Syrian Rebel Gun Locker: The vz. 52.

On two occasions in recent months inside Syria’s Aleppo Governorate, we came across a weapon from a bygone era of military firearms production: the Czech vz. 52. Don’t be put off by that tongue-tied title. It’s short for Model 52, so named for 1952, the year that Czech arms designers (who had a history during Soviet occupation of designing arms independent of Soviet small-arms patterns) rolled out this particular carbine. 

My interest in this rifle is not in arms spotting. Rather, it’s because finding these rifles in Syria is something akin to finding a time-stamped reminder of the Cold War and the arms cascades set loose by the contest between East and West.

The vz. 52 was a short-lived service rifle, with limited production. This was so because the timing of its debut could not have been much worse. It was born just as the Kalashnikov assault was gathering distribution velocity as the Soviet Union’s (and eventually the Warsaw Pact’s) primary shoulder-fired arm. Simultaneously, and of course related to the spread in the 1950s of the Kalashnikov, the 7.62x39mm cartridge was also accelerating toward becoming the Eastern bloc standard, and the cartridge around which rifles were to be built. In other words, as vz-52’s were coming off assembly lines at the gun works at Ceska Zbrojovka, assault rifle standardization was overtaking the small-arms world in Socialist and Socialist-aligned states. The vz. 52 was a semi-automatic chambered for 7.62x45mm, which meant it matched neither the evolving thinking about what a general-issue military rifle should do nor the ammunition supplies taking shape in the world Czechoslovokia inhabited at the time.  In that particular climate, the vz. 52 simply could not secure a place as a service rifle, much less last. 

Of course the vz. 52’s limited utility to the Czechoslovak security ministries did not mean the vz. 52 would go away. Rather, this ensured its spread. Czech arms producers tried refitting their design to the 7.62x39mm cartridge, creating the very similar vz. 52/57. But this weapon was also not an assault rifle, and was quickly dropped. By the late 1950s, those who made Czechoslovakia’s arming decisions had replaced the vz. 52 and the vz. 52/57 with the vz. 58, which fired the same ammunition as the Kalashnikov line and had a selector lever and design allowing automatic fire. This made the vz. 52 unnecessary locally. And so the vz. 52 was transferred to client states, including Syria.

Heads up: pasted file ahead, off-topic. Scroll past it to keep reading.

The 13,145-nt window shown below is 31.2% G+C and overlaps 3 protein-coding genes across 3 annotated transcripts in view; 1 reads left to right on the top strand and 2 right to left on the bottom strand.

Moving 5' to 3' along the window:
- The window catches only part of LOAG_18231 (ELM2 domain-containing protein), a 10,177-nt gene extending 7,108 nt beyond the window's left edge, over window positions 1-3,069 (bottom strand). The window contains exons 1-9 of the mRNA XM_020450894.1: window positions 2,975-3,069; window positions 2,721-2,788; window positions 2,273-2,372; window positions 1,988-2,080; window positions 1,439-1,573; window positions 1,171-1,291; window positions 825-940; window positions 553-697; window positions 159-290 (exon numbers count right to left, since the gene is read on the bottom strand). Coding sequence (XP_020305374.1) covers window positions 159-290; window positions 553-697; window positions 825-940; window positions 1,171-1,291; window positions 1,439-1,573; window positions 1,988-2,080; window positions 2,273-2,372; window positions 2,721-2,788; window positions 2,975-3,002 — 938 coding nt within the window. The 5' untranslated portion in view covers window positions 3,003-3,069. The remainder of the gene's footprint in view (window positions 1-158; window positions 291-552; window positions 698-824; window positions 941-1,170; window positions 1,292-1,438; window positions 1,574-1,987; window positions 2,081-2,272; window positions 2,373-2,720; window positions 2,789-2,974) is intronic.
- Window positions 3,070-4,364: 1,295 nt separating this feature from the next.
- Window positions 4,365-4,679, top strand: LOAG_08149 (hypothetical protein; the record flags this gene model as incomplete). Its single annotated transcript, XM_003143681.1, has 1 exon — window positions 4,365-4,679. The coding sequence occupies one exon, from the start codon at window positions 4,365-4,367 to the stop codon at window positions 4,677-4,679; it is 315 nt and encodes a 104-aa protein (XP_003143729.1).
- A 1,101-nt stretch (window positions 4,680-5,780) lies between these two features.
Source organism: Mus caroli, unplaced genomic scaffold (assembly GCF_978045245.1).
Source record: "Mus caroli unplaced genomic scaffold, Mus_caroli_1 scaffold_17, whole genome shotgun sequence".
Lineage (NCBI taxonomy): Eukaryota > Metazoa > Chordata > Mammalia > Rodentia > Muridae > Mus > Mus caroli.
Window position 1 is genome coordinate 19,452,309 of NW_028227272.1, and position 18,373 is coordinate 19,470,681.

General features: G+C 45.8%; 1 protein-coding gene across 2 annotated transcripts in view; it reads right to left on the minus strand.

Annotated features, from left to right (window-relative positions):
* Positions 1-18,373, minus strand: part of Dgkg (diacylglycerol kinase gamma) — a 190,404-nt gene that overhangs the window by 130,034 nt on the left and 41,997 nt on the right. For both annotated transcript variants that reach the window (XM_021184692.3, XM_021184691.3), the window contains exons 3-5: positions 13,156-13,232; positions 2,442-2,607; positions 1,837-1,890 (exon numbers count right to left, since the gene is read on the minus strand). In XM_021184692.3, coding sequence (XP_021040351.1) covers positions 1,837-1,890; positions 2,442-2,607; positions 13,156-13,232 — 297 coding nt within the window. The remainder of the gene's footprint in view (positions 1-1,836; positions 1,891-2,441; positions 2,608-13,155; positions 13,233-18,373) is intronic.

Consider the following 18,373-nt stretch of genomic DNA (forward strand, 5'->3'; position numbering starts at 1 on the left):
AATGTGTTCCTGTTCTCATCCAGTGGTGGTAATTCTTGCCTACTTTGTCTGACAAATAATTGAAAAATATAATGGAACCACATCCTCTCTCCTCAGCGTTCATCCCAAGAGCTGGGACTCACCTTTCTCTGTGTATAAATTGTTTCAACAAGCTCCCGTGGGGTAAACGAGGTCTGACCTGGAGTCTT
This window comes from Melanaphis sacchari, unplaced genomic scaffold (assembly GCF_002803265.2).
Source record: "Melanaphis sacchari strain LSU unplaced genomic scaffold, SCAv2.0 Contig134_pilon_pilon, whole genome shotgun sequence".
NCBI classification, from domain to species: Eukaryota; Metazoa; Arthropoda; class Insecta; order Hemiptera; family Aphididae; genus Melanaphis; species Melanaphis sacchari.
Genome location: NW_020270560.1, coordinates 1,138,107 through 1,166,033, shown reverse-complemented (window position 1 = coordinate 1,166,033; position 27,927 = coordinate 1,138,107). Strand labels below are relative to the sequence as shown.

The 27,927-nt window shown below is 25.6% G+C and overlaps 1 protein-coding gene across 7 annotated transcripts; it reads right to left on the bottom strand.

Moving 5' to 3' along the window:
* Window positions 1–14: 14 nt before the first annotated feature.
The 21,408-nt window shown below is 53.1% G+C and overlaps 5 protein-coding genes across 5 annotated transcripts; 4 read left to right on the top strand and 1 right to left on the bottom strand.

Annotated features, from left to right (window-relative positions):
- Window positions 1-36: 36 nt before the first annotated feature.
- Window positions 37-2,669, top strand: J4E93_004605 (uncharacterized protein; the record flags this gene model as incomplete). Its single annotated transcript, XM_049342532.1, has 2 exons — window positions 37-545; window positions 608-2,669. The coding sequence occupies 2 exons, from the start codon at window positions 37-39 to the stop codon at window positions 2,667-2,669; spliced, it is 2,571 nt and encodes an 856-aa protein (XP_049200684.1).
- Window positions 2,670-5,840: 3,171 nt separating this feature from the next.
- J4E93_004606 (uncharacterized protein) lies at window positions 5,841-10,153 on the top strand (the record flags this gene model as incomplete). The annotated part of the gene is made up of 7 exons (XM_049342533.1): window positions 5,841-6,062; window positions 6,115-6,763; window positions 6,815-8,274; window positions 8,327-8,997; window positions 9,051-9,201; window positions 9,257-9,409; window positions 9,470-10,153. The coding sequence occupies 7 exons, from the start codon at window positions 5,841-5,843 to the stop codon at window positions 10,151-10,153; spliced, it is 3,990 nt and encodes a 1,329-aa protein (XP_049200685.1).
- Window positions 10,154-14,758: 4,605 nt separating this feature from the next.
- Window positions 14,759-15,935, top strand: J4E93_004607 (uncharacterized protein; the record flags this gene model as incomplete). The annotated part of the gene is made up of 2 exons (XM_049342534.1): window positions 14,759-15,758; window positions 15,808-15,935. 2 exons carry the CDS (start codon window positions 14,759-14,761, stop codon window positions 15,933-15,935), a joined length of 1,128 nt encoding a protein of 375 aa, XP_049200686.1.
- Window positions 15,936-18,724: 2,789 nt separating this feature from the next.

Fast forward a few (and then several) decades. This little rifle has surfaced in small numbers in or near many wars. American troops collected vz. 52’s in Grenada. They have reportedly been seen in Vietnam, Lebanon, Central America and even North Korea. And now, predictably, rebels have taken custody of them from government stores in Syria, and vz. 52’s are loose anew. The rifles do not seem abundant. And I have only seen a few magazines of ammunition for them, so many are apparently idle. They were likely more important to rebels earlier in the war, when fewer rebels were under arms and rifles were in scarcer supply.

Their value is less as essential weapons than as reminders: Old rifles, like many effects of old arms transfers, tend not to go away. They last and last. And they often turn up in the hands of the foes of states the rifles were supposedly acquired to protect.


A 1957 Czech carbine, among more modern revolutionary tools. By the author. Aleppo. Last month. We’ll dig through some of the old folders and see now if we can find the images of the 7.62x45mm, which would be necessary to make these weapons more than a club with a bayonet.


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